Syphon Filter: Dark Mirror screenshot

It’s disheartening that these two PlayStation games are so disparate. Syphon Filter is a great franchise, but the PS2 version of Dark Mirror misrepresents the series in terms of overall quality. The only way to experience the full impact of this title is to play it on the PSP. It’s too bad that this version makes PS2 owners feel like third-world gamers.


  • Play over 30 thrilling single player missions, featuring a gripping edge-of-your-seat storyline.
  • Execute with precision using high-tech weaponry and hand-to-hand melee attacks to take out enemy targets.
  • Track enemy heat signatures and energy sources using night vision and infrared vision enhancements.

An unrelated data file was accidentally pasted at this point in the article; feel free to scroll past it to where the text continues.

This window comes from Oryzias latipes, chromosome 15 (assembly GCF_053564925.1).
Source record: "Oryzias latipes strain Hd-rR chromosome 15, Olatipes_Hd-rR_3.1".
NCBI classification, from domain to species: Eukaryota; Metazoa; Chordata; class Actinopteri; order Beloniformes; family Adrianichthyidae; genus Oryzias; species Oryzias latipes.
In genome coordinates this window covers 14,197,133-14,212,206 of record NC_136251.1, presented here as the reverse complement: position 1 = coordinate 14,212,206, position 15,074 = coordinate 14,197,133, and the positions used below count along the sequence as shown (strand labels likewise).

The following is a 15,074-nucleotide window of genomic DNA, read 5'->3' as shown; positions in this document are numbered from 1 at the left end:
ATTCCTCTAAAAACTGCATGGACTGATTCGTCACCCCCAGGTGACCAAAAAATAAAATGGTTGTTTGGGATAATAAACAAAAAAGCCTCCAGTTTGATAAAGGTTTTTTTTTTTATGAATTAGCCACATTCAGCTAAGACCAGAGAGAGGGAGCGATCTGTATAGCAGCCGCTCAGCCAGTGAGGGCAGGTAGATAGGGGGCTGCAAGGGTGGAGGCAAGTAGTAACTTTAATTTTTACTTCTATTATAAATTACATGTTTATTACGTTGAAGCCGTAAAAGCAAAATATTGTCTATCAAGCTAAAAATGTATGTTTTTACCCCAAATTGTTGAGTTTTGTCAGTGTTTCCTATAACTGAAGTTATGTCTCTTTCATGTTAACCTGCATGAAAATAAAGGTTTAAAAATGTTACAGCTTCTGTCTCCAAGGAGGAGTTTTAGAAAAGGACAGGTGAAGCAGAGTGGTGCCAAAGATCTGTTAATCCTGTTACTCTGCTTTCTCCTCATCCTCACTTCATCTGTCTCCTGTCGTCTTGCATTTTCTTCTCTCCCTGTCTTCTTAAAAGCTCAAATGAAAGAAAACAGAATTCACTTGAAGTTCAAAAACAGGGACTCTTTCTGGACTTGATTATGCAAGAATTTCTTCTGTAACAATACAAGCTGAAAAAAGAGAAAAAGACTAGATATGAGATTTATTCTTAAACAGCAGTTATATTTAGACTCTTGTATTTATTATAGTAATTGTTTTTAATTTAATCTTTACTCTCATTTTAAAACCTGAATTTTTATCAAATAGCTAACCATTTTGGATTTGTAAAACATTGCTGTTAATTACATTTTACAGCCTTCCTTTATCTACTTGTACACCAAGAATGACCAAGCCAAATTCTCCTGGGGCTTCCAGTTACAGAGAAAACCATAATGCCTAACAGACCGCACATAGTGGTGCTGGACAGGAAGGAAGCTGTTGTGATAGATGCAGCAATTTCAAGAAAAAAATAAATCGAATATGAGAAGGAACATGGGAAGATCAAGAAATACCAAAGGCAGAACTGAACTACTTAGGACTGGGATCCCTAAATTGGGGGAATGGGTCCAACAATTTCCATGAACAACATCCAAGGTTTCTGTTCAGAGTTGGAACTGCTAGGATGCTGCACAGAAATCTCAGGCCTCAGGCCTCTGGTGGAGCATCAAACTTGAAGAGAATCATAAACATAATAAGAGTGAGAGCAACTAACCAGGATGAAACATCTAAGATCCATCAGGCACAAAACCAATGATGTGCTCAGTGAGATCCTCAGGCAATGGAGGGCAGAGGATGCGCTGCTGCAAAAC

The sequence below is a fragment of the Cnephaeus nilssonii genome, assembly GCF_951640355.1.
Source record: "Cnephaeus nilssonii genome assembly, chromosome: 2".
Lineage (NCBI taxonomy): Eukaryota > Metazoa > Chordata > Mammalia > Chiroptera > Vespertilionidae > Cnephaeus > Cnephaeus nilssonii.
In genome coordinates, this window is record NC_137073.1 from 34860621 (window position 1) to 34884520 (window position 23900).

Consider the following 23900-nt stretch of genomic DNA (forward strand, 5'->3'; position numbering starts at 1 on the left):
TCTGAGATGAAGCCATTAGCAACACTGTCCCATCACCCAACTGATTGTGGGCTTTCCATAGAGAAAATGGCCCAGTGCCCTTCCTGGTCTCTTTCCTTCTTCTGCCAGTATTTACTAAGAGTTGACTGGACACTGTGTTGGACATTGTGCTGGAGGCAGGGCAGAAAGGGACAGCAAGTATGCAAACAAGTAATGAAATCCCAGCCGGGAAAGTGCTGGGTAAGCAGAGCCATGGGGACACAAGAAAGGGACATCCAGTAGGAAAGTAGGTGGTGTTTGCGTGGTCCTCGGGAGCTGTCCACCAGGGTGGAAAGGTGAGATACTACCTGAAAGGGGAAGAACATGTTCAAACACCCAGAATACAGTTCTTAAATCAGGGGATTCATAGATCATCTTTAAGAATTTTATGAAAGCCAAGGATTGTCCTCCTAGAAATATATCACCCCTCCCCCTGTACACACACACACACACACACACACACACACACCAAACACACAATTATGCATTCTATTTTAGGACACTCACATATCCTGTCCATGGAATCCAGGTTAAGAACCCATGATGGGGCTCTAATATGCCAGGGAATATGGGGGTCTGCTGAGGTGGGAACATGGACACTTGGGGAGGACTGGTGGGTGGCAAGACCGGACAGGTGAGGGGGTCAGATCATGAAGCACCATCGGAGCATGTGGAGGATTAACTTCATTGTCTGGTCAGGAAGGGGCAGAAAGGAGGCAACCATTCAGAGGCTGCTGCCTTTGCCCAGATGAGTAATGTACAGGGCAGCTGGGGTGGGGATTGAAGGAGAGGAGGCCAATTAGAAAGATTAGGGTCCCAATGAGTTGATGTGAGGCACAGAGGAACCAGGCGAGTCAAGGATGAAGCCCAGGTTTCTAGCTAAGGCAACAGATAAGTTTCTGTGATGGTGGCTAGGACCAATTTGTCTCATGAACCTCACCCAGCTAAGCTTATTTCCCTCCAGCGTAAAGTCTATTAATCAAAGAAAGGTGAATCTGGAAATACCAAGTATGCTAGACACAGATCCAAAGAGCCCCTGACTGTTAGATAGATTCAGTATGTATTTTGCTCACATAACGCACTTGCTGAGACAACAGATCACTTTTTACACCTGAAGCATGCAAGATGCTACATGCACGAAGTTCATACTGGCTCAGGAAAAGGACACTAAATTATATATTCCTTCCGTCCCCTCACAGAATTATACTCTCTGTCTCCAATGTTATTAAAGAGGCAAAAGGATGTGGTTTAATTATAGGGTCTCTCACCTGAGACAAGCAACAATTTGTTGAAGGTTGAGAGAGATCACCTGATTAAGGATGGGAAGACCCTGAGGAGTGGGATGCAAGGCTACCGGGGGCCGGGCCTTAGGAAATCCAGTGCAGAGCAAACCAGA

• Enhanced artificial intelligence makes enemies more aware of their surroundings, provide backup, cover and perform flanking maneuvers.

    Rating out of 5 Rating Description


    More effort should have been made to format the graphics to standard TV screens.


    Improved control system with the use of two sticks for moving and aiming.


    Music / Sound FX / Voice Acting
    Great soundtrack, realistic sound effects, and decent voiceacting.


    Play Value
    No multiplayer modes. At least you can replay missions using different techniques.


    Overall Rating Fair
    Not an average. See Rating legend above for a final score breakdown.